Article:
By Mary Anastasia O'Grady in The Wall Street Journal:
Cuba's Stake in the Chávez Presidency
Deepening privation is making Cubans restless. That privation will get worse if Venezuela stops supplying oil.
All eyes were on the Venezuelan presidential election Sunday on the chance that incumbent Hugo Chávez might be forced to accept defeat. But few could have been watching more intently than the elite of the Cuban military dictatorship, who in recent years have become heavily dependent on virtually free Venezuelan oil, courtesy of Mr. Chávez, for its survival.
The day went relatively smoothly Sunday despite a heavy turnout that the Chávez-controlled National Electoral Council seemed ill-prepared to handle. Some voters claimed to have waited six hours in line. But Venezuelans were patient and there was no reported violence. As we went to press a winner had not been declared in the face-off between Mr. Chávez and Henrique Capriles Radonski, the governor of the state of Miranda. But in Cuba, the regime has been preparing for a Chávez thrashing, and the possible loss of oil flows, for many months.
On Thursday, state security detained internationally acclaimed journalist Yoani Sánchez and her husband, Reinaldo Escobar, as they traveled to the city of Bayamo. Ms. Sánchez was assigned to cover the trial of Spanish democracy advocate Angel Carromero there for the Spanish daily El Pais.
Mr. Carromero—who was at the wheel when Cuban human-rights defenders Oswaldo Payá and Harold Cepero were killed in a car wreck in July on the eastern end of the island—stands accused of vehicular manslaughter. Payá was a popular and charismatic leader of Cuba's growing dissident movement, and after the crash rumors were flying that the Spaniard's rental car had been forced off the road. If found to be true, it would badly damage the Castro brothers' attempts to regain legitimacy on the international stage.
The Payá family has called for an independent investigation. The government has ignored their request. Foreign journalists were allowed to sit in an adjacent room at the courthouse and watch the Friday "trial" on closed-circuit television. But secret police kept the Payá family away from the premises. No verdict has been handed down. Ms. Sánchez and her husband were released late Friday.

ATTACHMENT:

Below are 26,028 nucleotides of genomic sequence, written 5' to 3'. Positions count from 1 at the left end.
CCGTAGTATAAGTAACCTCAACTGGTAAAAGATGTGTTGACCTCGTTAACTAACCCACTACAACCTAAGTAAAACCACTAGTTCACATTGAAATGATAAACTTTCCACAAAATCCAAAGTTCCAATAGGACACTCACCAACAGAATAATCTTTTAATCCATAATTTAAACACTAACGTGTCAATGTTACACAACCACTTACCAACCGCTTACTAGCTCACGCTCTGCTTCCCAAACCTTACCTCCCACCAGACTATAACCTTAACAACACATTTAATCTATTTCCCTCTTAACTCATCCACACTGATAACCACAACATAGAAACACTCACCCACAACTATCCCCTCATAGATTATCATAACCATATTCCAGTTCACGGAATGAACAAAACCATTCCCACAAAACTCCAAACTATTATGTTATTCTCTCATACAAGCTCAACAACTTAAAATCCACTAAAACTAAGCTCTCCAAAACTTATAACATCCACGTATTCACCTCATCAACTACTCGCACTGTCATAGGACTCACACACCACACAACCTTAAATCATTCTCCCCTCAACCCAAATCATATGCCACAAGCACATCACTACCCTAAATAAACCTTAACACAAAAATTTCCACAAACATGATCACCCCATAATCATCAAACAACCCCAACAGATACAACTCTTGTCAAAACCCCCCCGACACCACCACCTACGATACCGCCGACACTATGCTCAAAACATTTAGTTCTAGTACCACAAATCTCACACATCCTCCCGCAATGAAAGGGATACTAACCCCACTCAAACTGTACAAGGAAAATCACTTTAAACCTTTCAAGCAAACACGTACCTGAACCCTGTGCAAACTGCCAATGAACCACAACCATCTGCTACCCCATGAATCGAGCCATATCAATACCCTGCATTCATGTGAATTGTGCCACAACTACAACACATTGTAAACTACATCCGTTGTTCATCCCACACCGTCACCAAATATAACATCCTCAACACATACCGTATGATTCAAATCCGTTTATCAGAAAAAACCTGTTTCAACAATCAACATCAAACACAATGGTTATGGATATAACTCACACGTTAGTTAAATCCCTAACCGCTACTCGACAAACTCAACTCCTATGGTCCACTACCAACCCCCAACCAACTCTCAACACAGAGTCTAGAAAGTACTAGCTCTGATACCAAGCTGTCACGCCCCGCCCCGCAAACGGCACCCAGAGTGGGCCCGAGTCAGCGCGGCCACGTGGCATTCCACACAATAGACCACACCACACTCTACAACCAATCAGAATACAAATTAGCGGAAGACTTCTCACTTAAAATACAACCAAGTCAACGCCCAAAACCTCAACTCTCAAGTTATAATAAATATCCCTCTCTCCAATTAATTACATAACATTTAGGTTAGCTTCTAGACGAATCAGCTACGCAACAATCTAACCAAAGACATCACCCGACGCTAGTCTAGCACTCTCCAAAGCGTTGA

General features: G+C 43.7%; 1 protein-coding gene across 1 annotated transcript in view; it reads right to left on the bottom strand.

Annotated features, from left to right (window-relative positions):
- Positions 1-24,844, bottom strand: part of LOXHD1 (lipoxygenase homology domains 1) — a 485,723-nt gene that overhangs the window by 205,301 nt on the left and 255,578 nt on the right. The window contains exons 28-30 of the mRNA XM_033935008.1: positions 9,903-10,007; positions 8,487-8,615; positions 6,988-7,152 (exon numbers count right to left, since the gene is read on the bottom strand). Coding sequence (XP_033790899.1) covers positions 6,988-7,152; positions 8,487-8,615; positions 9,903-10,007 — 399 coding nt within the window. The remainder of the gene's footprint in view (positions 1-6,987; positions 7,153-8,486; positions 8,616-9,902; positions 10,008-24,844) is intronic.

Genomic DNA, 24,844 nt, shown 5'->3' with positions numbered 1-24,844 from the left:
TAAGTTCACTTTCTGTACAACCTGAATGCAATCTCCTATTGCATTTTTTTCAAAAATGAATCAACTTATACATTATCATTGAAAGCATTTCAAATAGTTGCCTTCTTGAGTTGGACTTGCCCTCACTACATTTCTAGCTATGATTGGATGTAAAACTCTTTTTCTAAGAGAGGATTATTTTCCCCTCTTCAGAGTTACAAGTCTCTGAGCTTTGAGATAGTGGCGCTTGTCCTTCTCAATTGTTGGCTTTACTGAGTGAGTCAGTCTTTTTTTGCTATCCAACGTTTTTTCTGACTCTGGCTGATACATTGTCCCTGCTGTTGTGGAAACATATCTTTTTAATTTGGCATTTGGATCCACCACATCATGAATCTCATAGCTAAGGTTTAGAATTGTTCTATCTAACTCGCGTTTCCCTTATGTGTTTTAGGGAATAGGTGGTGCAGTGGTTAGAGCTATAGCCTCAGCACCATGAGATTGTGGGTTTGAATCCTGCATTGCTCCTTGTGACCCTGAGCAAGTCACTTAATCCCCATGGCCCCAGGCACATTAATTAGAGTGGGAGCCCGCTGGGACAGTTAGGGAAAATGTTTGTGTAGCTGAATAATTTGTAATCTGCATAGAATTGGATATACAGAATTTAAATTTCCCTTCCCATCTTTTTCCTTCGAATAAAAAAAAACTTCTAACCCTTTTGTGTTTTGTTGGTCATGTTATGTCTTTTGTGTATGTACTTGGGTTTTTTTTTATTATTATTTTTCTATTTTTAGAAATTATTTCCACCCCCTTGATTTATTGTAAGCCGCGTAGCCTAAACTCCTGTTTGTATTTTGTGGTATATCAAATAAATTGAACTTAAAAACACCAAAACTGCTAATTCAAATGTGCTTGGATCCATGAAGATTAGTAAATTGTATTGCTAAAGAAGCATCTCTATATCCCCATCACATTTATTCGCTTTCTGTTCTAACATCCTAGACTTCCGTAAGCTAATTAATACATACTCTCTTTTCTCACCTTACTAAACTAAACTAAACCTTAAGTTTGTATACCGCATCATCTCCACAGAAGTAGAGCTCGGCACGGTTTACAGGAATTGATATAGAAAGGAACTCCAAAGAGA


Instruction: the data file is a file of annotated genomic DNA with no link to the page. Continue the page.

Silencing critics, making examples of meddling foreigners and running closed, summary trials are nothing new. But Cuba watchers say that as the dissidents have grown in number and have increasingly learned how to organize, the regime has been ratcheting up the repression.
The same day Ms. Sánchez was detained the regime also arrested 22 "pro-democracy activists who sought to attend a peaceful gathering in the town of Santa Clara to discuss a petition titled, 'Citizens' Demand for Another Cuba,' " according to the website Capitol Hill Cubans. The arrests are part of a wider assault on government critics, among them the Ladies in White, who won the European Parliament's Sakharov Prize in 2005.
Deepening economic privation is making Cubans restless. And that privation is likely to get worse if Venezuela stops supplying oil to Cuba. According to Jorge Piñon, an energy expert at the University of Miami, Mr. Chávez has been sending almost 100,000 barrels of oil a day to the island. In exchange, Cuba ships doctors and social workers to Venezuela to serve the poor.
But it is highly doubtful that Venezuela is getting its money's worth. Mr. Capriles said last week that the 40,000 Cubans that Venezuela receives have a value of some $800 million per year while the oil sent to Cuba annually is worth $4 billion. He warned that if elected he would change the policy. "If we need Cuban doctors, we will pay for them," he announced. But "we cannot give away" the oil.
Even a re-elected Mr. Chávez would be under heavy economic pressure to revise the terms of the oil-for-doctors exchange, because the gap between Venezuelan spending and revenues will undoubtedly grow in the coming year. Roads and bridges are rapidly deteriorating, hospitals are in disrepair, and public security is almost nonexistent. Analysts expect a large devaluation of the Venezuelan bolivar next year.
Last week the Venezuelan daily El Universal reported that "as many as 80 Cuban physicians have left [Venezuela] on a monthly basis over the last 90 days." The paper also said that this year "the exodus may exceed the figure recorded in 2011—500 doctors." Yumar Gómez, who now lives in Miami, is one of them. "Let me tell you this," Mr. Gómez told El Universal, "many do not want to return to Cuba."
In a 2010 paper for the Cato Institute, Ms. Sánchez wrote: "Now that the state is out of money and there are no more rights to exchange for benefits, the demand for freedom is on the rise." No one understands that better than Raúl Castro, which is why the dictator was rooting hard for the Venezuelan incumbent Sunday.
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